Bob
 

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bob, the number 200 yds is true.
however bullets like barnes can actually reduce its effectiveness on smaller game.
this is because an expanded barnes 6mm is still not that big in the front.
i would rate the 270 with 130 gn bullets as being way suoerior on fallow to anything the 6mm can offer.
in part because all shots are not perfect.
actually the 100 gn sierra s.p. proved quite good on fallow from my 25/06, but my speeds were probably lower than your 25.
 

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further to the above.
killing power of the 308 is better at 300 yds than the 243 at 200.
so why not use the 308?
if the answer is recoil, that leaves the 7mm/08.
120 to 140 gn bullets in the 7mm/08 recoil less than 150s and up in the 308.
120 gn 7mm bullets have the same s.d. as 150 gn 308, and come in different structures for terminal performance.
they shoot nearly as flat as real world 243 loads at realistic ranges and recoil less than 308.
what more could you want given the recoil vs killing power criteria.
 

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Does the 2600 fps apply only to centerfire rifles shooting light bullets? I've shot many deer with slug guns at velocities well below 2600, never lost one and the vast majority were DRTs. Having said that, I believe the 2600 applies to one specific animal with specific calibers. Don't believe it's a one size fits all.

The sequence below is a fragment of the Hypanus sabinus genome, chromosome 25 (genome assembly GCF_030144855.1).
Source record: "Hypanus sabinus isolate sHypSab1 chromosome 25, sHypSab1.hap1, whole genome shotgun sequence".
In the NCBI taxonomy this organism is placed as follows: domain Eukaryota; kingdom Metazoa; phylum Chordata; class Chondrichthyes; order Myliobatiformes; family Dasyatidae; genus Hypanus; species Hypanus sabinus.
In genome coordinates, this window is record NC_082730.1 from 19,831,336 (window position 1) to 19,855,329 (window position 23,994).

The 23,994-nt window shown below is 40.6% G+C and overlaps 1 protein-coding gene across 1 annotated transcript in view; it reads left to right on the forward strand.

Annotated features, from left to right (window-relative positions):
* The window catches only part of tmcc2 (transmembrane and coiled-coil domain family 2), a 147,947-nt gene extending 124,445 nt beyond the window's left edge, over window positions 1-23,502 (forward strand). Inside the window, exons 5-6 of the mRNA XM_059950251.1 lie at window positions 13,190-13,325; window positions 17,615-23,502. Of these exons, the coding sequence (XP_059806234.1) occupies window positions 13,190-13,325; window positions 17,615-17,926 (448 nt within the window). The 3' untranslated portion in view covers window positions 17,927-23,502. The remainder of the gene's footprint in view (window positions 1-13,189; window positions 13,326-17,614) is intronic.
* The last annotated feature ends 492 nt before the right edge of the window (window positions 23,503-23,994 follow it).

Feral pig DRTs.

 
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bob, the number 200 yds is true.
however bullets like barnes can actually reduce its effectiveness on smaller game.
this is because an expanded barnes 6mm is still not that big in the front.
i would rate the 270 with 130 gn bullets as being way suoerior on fallow to anything the 6mm can offer.
in part because all shots are not perfect.
actually the 100 gn sierra s.p. proved quite good on fallow from my 25/06, but my speeds were probably lower than your 25.
@bruce moulds
A thrown rock beats the 6mms.
Bob
 

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@TMac
@one-day
My own 25 is faster than the 25 ought six and about the same as the 257 Weatherby and your findings parallel my own. I have had the quickest kills with the high speed 25s using either the Barnes TTSX or the 117grain SST. I hane some 115grain nosler combined technology silver tip to try at ranges of 200 yards plus to see how they work as well. At least Th a 150 yards I think they will be to explosive when started at 3,370 fps. The high speed 25s seem to kill out of all proportion with well placed shots compared to the 6mms, 270 and 308. This is my opinion only and based on well over 100 head of game shot with it including deer,goats and pigs.
Bob
Have used the 115 Nosler CT ST’s on several deer and one cow elk. They perform like a Nosler Ballistic Tip, which as I understand it they should. Same bullet with the coating? The cow elk was a 85 yard broadside shot through the ribs. Bullet did massive damage and surprisingly to me exited. Was an averaged sized one, 450-500 lbs. or so. Sample size of one...

It is a great deer bullet but I’d avoid shoulders as it will mess up some meat. I have used it on several deer and would not hesitate to do so again.